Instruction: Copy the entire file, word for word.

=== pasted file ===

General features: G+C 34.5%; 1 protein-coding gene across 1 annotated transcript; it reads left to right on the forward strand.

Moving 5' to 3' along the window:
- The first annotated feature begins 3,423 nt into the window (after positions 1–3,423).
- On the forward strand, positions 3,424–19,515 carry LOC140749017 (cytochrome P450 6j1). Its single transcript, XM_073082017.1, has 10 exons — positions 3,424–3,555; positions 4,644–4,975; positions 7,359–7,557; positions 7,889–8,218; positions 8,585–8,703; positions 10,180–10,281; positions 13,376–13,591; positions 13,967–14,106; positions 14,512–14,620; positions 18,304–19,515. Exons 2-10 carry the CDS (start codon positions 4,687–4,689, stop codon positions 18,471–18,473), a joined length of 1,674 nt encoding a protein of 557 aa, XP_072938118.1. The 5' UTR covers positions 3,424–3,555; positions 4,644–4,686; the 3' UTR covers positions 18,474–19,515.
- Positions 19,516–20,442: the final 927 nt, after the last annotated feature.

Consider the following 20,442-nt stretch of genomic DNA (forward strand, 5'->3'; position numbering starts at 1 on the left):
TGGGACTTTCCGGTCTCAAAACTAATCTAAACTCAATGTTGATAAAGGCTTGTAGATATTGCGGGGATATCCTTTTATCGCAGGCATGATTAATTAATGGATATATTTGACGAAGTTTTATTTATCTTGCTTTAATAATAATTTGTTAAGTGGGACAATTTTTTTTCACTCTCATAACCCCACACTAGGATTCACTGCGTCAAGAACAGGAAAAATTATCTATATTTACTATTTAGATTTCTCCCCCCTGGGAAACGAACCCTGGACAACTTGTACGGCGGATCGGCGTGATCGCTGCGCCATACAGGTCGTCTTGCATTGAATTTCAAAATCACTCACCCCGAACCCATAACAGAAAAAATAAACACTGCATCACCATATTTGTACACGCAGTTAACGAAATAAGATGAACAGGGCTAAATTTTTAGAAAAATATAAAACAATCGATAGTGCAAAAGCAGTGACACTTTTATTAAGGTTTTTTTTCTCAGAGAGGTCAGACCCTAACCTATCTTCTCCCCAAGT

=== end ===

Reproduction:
General features: G+C 34.5%; 1 protein-coding gene across 1 annotated transcript; it reads left to right on the forward strand.

Moving 5' to 3' along the window:
- The first annotated feature begins 3,423 nt into the window (after positions 1–3,423).
- On the forward strand, positions 3,424–19,515 carry LOC140749017 (cytochrome P450 6j1). Its single transcript, XM_073082017.1, has 10 exons — positions 3,424–3,555; positions 4,644–4,975; positions 7,359–7,557; positions 7,889–8,218; positions 8,585–8,703; positions 10,180–10,281; positions 13,376–13,591; positions 13,967–14,106; positions 14,512–14,620; positions 18,304–19,515. Exons 2-10 carry the CDS (start codon positions 4,687–4,689, stop codon positions 18,471–18,473), a joined length of 1,674 nt encoding a protein of 557 aa, XP_072938118.1. The 5' UTR covers positions 3,424–3,555; positions 4,644–4,686; the 3' UTR covers positions 18,474–19,515.
- Positions 19,516–20,442: the final 927 nt, after the last annotated feature.

Consider the following 20,442-nt stretch of genomic DNA (forward strand, 5'->3'; position numbering starts at 1 on the left):
TGGGACTTTCCGGTCTCAAAACTAATCTAAACTCAATGTTGATAAAGGCTTGTAGATATTGCGGGGATATCCTTTTATCGCAGGCATGATTAATTAATGGATATATTTGACGAAGTTTTATTTATCTTGCTTTAATAATAATTTGTTAAGTGGGACAATTTTTTTTCACTCTCATAACCCCACACTAGGATTCACTGCGTCAAGAACAGGAAAAATTATCTATATTTACTATTTAGATTTCTCCCCCCTGGGAAACGAACCCTGGACAACTTGTACGGCGGATCGGCGTGATCGCTGCGCCATACAGGTCGTCTTGCATTGAATTTCAAAATCACTCACCCCGAACCCATAACAGAAAAAATAAACACTGCATCACCATATTTGTACACGCAGTTAACGAAATAAGATGAACAGGGCTAAATTTTTAGAAAAATATAAAACAATCGATAGTGCAAAAGCAGTGACACTTTTATTAAGGTTTTTTTTCTCAGAGAGGTCAGACCCTAACCTATCTTCTCCCCAAGT